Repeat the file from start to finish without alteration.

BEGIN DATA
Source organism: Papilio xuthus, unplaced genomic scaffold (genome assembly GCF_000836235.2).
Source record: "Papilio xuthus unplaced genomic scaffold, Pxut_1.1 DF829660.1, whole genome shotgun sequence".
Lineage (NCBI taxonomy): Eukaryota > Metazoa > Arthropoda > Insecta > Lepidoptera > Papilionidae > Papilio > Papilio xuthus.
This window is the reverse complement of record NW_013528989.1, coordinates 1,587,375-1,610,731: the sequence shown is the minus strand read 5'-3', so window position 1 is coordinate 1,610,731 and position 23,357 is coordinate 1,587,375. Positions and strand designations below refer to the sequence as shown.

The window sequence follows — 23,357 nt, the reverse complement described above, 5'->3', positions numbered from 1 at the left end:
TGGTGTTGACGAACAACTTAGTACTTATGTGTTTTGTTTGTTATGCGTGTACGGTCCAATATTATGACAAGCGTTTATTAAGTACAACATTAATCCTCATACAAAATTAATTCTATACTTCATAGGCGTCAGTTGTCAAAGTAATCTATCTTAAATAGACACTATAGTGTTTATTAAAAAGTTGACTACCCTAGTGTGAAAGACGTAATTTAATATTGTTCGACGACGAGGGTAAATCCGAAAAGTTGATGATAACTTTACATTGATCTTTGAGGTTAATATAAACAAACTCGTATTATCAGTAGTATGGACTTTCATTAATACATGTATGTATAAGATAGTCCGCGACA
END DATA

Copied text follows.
Source organism: Papilio xuthus, unplaced genomic scaffold (genome assembly GCF_000836235.2).
Source record: "Papilio xuthus unplaced genomic scaffold, Pxut_1.1 DF829660.1, whole genome shotgun sequence".
Lineage (NCBI taxonomy): Eukaryota > Metazoa > Arthropoda > Insecta > Lepidoptera > Papilionidae > Papilio > Papilio xuthus.
This window is the reverse complement of record NW_013528989.1, coordinates 1,587,375-1,610,731: the sequence shown is the minus strand read 5'-3', so window position 1 is coordinate 1,610,731 and position 23,357 is coordinate 1,587,375. Positions and strand designations below refer to the sequence as shown.

The window sequence follows — 23,357 nt, the reverse complement described above, 5'->3', positions numbered from 1 at the left end:
TGGTGTTGACGAACAACTTAGTACTTATGTGTTTTGTTTGTTATGCGTGTACGGTCCAATATTATGACAAGCGTTTATTAAGTACAACATTAATCCTCATACAAAATTAATTCTATACTTCATAGGCGTCAGTTGTCAAAGTAATCTATCTTAAATAGACACTATAGTGTTTATTAAAAAGTTGACTACCCTAGTGTGAAAGACGTAATTTAATATTGTTCGACGACGAGGGTAAATCCGAAAAGTTGATGATAACTTTACATTGATCTTTGAGGTTAATATAAACAAACTCGTATTATCAGTAGTATGGACTTTCATTAATACATGTATGTATAAGATAGTCCGCGACA